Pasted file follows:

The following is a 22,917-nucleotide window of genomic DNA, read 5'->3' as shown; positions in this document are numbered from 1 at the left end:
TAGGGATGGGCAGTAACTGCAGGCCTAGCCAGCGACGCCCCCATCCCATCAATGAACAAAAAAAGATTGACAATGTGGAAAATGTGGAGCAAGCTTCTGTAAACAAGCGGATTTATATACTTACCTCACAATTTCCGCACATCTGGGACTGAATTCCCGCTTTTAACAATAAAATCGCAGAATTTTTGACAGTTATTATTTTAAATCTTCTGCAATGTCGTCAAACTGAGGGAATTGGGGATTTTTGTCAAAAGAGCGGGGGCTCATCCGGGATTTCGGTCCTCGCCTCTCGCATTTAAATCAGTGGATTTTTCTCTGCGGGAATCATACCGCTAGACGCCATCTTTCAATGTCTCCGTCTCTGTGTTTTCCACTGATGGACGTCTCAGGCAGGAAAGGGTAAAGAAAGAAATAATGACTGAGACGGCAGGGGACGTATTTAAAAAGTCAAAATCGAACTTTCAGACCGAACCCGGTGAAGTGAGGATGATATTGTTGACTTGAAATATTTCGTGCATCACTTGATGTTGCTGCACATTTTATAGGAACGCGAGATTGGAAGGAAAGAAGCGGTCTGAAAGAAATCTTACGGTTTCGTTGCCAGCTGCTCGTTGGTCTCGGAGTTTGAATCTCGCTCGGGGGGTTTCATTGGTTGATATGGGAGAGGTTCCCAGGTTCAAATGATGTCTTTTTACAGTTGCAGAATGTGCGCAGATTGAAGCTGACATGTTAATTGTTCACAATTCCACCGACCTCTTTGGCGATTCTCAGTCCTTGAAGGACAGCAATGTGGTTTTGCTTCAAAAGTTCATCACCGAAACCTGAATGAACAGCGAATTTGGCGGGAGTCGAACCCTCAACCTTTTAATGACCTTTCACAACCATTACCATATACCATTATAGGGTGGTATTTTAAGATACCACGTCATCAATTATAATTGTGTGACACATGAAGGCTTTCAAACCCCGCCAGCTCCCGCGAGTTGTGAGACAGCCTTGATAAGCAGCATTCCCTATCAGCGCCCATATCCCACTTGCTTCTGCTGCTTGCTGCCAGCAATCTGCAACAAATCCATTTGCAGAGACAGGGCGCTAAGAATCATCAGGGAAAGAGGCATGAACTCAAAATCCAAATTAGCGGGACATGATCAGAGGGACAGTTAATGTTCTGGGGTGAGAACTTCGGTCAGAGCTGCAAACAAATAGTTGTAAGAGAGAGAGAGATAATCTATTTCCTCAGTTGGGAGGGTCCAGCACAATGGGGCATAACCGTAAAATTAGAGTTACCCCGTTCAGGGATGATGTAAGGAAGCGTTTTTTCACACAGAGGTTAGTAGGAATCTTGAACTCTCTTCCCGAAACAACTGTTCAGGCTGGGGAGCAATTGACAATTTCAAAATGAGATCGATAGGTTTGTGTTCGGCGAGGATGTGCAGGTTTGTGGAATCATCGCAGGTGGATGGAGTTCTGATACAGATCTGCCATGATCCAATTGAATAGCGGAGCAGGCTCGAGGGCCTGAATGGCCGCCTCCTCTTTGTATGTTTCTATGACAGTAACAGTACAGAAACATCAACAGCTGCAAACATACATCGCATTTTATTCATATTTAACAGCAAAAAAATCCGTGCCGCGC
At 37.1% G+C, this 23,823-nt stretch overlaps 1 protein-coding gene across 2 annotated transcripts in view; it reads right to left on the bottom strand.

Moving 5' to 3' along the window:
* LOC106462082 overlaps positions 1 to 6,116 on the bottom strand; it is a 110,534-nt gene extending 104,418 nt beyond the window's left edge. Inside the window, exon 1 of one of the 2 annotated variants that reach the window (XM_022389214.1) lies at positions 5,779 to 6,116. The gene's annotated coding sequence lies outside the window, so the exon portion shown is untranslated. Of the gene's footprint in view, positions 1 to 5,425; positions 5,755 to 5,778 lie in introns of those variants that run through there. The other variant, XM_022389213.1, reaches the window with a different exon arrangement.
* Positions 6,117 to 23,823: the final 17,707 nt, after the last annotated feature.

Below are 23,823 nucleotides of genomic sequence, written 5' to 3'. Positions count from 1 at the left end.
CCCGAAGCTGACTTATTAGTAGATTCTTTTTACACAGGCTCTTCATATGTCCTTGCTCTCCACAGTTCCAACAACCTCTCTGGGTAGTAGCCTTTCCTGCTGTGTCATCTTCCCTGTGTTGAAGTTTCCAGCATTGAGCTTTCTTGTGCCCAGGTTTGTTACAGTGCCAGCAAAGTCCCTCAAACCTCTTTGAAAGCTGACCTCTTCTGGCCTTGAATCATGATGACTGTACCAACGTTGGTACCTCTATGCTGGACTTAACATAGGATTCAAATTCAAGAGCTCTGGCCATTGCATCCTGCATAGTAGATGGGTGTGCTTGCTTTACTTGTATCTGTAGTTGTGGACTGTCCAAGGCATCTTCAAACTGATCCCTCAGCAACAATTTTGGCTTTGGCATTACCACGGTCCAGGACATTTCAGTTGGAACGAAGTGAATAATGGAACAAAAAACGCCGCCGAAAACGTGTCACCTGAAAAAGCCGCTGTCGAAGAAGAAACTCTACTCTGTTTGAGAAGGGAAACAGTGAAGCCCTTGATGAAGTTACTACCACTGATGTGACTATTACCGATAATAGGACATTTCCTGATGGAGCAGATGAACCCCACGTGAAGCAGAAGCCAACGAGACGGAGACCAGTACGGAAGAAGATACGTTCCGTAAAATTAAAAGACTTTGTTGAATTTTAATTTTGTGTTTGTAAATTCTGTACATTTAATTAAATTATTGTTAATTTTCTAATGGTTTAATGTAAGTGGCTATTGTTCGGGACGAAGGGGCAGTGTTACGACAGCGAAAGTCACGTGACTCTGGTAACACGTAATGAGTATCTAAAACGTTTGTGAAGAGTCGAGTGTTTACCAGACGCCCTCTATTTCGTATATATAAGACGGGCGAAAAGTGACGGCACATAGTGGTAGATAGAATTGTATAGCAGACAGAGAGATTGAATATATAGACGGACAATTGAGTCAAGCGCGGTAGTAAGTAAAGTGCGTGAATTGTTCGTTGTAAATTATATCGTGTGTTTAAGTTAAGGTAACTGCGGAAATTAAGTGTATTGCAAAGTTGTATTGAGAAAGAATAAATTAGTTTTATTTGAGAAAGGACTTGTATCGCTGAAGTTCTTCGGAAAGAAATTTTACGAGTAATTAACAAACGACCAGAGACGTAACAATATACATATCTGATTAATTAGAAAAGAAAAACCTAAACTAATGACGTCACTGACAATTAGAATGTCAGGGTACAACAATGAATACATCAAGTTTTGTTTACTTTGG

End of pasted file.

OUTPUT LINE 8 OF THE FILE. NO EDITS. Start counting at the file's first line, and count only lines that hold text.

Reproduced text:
CCCGAAGCTGACTTATTAGTAGATTCTTTTTACACAGGCTCTTCATATGTCCTTGCTCTCCACAGTTCCAACAACCTCTCTGGGTAGTAGCCTTTCCTGCTGTGTCATCTTCCCTGTGTTGAAGTTTCCAGCATTGAGCTTTCTTGTGCCCAGGTTTGTTACAGTGCCAGCAAAGTCCCTCAAACCTCTTTGAAAGCTGACCTCTTCTGGCCTTGAATCATGATGACTGTACCAACGTTGGTACCTCTATGCTGGACTTAACATAGGATTCAAATTCAAGAGCTCTGGCCATTGCATCCTGCATAGTAGATGGGTGTGCTTGCTTTACTTGTATCTGTAGTTGTGGACTGTCCAAGGCATCTTCAAACTGATCCCTCAGCAACAATTTTGGCTTTGGCATTACCACGGTCCAGGACATTTCAGTTGGAACGAAGTGAATAATGGAACAAAAAACGCCGCCGAAAACGTGTCACCTGAAAAAGCCGCTGTCGAAGAAGAAACTCTACTCTGTTTGAGAAGGGAAACAGTGAAGCCCTTGATGAAGTTACTACCACTGATGTGACTATTACCGATAATAGGACATTTCCTGATGGAGCAGATGAACCCCACGTGAAGCAGAAGCCAACGAGACGGAGACCAGTACGGAAGAAGATACGTTCCGTAAAATTAAAAGACTTTGTTGAATTTTAATTTTGTGTTTGTAAATTCTGTACATTTAATTAAATTATTGTTAATTTTCTAATGGTTTAATGTAAGTGGCTATTGTTCGGGACGAAGGGGCAGTGTTACGACAGCGAAAGTCACGTGACTCTGGTAACACGTAATGAGTATCTAAAACGTTTGTGAAGAGTCGAGTGTTTACCAGACGCCCTCTATTTCGTATATATAAGACGGGCGAAAAGTGACGGCACATAGTGGTAGATAGAATTGTATAGCAGACAGAGAGATTGAATATATAGACGGACAATTGAGTCAAGCGCGGTAGTAAGTAAAGTGCGTGAATTGTTCGTTGTAAATTATATCGTGTGTTTAAGTTAAGGTAACTGCGGAAATTAAGTGTATTGCAAAGTTGTATTGAGAAAGAATAAATTAGTTTTATTTGAGAAAGGACTTGTATCGCTGAAGTTCTTCGGAAAGAAATTTTACGAGTAATTAACAAACGACCAGAGACGTAACAATATACATATCTGATTAATTAGAAAAGAAAAACCTAAACTAATGACGTCACTGACAATTAGAATGTCAGGGTACAACAATGAATACATCAAGTTTTGTTTACTTTGG